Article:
John R. Graham | NCPA
Judges are chipping away at government censorship of communications about prescription drugs. The Food and Drug Administration exerts great power over a medicine’s label, which describes the medicine’s therapeutic claims. Drug makers and the FDA sometimes spend years negotiating a label.
The FDA regulates both safety and “efficacy.” So, a drug maker has to prove its medicine works to the FDA before marketing it to doctors. However, the cost of clinical trials to prove claims is monumentally high, so drug makers will not always invest in clinical trials for every indication. Once a drug is used, doctors will find that it is effective for more claims than indicated on the label. The new indications are often supported by peer-reviewed, published research. However, the drug makers have not yet invested the time and money to negotiate with the FDA to get the new claims onto the label. The FDA says drug makers can’t talk about these off-label uses. A federal judge just decided they can.
Oncology is a specialty where so-called off-label prescribing is common. Indeed, off-label prescribing is so common that some states mandate insurers pay for coverage of prescriptions written for off-label use! Clearly, the regulatory bureaucracy is behind the curve on this issue. Nevertheless, the FDA has asserted power to stop pharmaceutical reps from even distributing reprints of peer-reviewed studies supporting off-label uses to doctors.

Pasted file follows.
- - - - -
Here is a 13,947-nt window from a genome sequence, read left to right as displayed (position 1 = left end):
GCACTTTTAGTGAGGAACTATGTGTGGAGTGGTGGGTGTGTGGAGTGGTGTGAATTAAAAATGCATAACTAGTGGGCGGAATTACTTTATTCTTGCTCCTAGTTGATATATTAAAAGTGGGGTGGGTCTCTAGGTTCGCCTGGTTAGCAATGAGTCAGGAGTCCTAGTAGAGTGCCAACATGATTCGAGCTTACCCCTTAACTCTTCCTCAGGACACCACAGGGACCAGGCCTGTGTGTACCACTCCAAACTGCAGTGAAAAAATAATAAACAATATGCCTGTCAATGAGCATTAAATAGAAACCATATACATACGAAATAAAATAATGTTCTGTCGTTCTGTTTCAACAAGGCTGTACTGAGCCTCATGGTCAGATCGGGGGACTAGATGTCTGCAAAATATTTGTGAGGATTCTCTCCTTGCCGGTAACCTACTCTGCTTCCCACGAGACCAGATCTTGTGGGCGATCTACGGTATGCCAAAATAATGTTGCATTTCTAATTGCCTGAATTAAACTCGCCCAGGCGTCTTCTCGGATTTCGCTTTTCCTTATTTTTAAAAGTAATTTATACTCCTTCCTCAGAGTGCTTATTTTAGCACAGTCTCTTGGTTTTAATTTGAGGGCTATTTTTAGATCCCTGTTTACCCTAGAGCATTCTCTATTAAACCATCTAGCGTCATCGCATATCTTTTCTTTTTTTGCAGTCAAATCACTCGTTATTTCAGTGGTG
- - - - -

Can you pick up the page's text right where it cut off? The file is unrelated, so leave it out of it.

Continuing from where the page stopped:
We are not talking about the cure-all medicine man stopping his covered wagon in town and putting on a show to separate the yokels from their wages. We’re talking about high-level discussions with relevant specialists about new evidence-based medicine.
Fortunately, a judge recently found – on First Amendment grounds – that representatives of Amarin Pharma can distribute such information to doctors despite the FDA’s disapproval.
Established in 1906, the FDA has consistently increased its power. Not until 1962 did it win the power to adjudicate efficacy. Removing that power, and limiting the FDA to regulating safety, would return authority to doctors and patients. The 21st Century Cures Act, which passed the U.S. House of Representatives in June does not go that far. Nevertheless, it allows more “real world” evidence to be added to a drug’s label, which is a step in the right direction.
Source: Health Policy Blog